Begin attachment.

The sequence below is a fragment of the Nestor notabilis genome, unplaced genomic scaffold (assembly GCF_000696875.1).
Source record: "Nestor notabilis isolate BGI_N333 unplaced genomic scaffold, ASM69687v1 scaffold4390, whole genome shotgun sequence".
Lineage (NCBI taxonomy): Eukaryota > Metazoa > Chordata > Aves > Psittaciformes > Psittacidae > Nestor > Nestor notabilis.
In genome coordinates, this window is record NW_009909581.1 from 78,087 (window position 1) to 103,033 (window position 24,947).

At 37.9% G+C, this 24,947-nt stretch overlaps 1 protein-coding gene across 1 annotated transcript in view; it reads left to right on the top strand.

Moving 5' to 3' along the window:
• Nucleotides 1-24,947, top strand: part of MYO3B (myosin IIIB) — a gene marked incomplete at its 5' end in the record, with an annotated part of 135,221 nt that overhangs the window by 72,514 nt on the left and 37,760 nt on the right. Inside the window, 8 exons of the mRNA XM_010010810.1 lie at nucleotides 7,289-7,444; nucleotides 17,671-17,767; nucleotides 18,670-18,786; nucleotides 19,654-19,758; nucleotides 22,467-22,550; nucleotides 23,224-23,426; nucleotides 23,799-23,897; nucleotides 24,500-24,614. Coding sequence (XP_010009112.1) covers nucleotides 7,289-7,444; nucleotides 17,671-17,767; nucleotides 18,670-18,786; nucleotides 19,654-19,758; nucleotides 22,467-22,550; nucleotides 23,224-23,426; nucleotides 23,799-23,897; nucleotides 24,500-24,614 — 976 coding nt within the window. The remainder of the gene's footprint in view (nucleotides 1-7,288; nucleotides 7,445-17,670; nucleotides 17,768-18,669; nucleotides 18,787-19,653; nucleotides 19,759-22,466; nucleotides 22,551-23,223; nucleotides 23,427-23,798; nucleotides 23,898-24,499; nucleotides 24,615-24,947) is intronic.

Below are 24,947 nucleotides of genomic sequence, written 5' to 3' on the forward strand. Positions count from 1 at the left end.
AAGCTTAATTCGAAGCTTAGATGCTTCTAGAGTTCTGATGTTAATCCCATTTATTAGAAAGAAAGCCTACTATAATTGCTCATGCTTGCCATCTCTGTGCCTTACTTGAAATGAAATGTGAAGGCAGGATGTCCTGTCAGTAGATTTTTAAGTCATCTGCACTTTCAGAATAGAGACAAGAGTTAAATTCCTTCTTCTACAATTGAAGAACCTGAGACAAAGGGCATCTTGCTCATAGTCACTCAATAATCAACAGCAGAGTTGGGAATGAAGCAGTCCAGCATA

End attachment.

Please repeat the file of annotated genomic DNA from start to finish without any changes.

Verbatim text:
The sequence below is a fragment of the Nestor notabilis genome, unplaced genomic scaffold (assembly GCF_000696875.1).
Source record: "Nestor notabilis isolate BGI_N333 unplaced genomic scaffold, ASM69687v1 scaffold4390, whole genome shotgun sequence".
Lineage (NCBI taxonomy): Eukaryota > Metazoa > Chordata > Aves > Psittaciformes > Psittacidae > Nestor > Nestor notabilis.
In genome coordinates, this window is record NW_009909581.1 from 78,087 (window position 1) to 103,033 (window position 24,947).

At 37.9% G+C, this 24,947-nt stretch overlaps 1 protein-coding gene across 1 annotated transcript in view; it reads left to right on the top strand.

Moving 5' to 3' along the window:
• Nucleotides 1-24,947, top strand: part of MYO3B (myosin IIIB) — a gene marked incomplete at its 5' end in the record, with an annotated part of 135,221 nt that overhangs the window by 72,514 nt on the left and 37,760 nt on the right. Inside the window, 8 exons of the mRNA XM_010010810.1 lie at nucleotides 7,289-7,444; nucleotides 17,671-17,767; nucleotides 18,670-18,786; nucleotides 19,654-19,758; nucleotides 22,467-22,550; nucleotides 23,224-23,426; nucleotides 23,799-23,897; nucleotides 24,500-24,614. Coding sequence (XP_010009112.1) covers nucleotides 7,289-7,444; nucleotides 17,671-17,767; nucleotides 18,670-18,786; nucleotides 19,654-19,758; nucleotides 22,467-22,550; nucleotides 23,224-23,426; nucleotides 23,799-23,897; nucleotides 24,500-24,614 — 976 coding nt within the window. The remainder of the gene's footprint in view (nucleotides 1-7,288; nucleotides 7,445-17,670; nucleotides 17,768-18,669; nucleotides 18,787-19,653; nucleotides 19,759-22,466; nucleotides 22,551-23,223; nucleotides 23,427-23,798; nucleotides 23,898-24,499; nucleotides 24,615-24,947) is intronic.

Below are 24,947 nucleotides of genomic sequence, written 5' to 3' on the forward strand. Positions count from 1 at the left end.
AAGCTTAATTCGAAGCTTAGATGCTTCTAGAGTTCTGATGTTAATCCCATTTATTAGAAAGAAAGCCTACTATAATTGCTCATGCTTGCCATCTCTGTGCCTTACTTGAAATGAAATGTGAAGGCAGGATGTCCTGTCAGTAGATTTTTAAGTCATCTGCACTTTCAGAATAGAGACAAGAGTTAAATTCCTTCTTCTACAATTGAAGAACCTGAGACAAAGGGCATCTTGCTCATAGTCACTCAATAATCAACAGCAGAGTTGGGAATGAAGCAGTCCAGCATA